In Texas, back in November, Miguel Guzman of Mariachi Los Galleros de San Antonio had to put his violin and music aside when he tested positive for the coronavirus. Just days before, he was masked and inside the home of a friend who was a reliable instrument dealer, buying a violin for a student. The friend later died of the virus.
Guzman fell very ill, too, and spent a month in the hospital. The virus winded him. He needed a constant stream of oxygen to breathe with his damaged lungs; he dropped 40 pounds and lost all his muscle; he needed physical therapy just to walk again.
At home, his fingers were numb when he repeatedly tried picking up his violin, but it was the promise of playing in the band with his sons again and writing a composition for his wife that kept him motivated to recover.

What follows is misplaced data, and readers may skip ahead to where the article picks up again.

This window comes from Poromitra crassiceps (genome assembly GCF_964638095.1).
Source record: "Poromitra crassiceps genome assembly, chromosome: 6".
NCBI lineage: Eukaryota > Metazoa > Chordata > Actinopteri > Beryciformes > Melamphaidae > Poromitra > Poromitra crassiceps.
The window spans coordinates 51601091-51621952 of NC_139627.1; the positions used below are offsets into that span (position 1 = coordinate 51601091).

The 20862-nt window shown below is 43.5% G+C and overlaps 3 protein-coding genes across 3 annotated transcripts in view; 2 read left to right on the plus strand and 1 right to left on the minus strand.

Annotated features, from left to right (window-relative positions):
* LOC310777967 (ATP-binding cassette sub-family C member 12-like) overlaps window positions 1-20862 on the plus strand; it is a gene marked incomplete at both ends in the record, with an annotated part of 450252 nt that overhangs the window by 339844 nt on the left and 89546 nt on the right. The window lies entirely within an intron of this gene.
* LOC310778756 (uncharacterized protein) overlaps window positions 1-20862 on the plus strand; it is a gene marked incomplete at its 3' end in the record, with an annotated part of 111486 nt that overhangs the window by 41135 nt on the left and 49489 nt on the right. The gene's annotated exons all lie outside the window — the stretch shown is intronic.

This past month, Guzman finally returned to the band and played at another round of funerals and burials. His first day back was at the funeral of a friend’s father-in-law. The week after, it was a funeral for one of his longtime clients, a tire-shop owner who had died of coronavirus-related complications.
Close to the coffin at that funeral, he stood with the band playing “Te Vas Ángel Mío” or “You’re Leaving, Angel of Mine.” He could hear the crying, yes, but he also could hear his violin, carrying life forward for those who grieved, and for him.
“Music is the medicine, because when I’m playing, I forget about not being able to breathe,” Guzman said.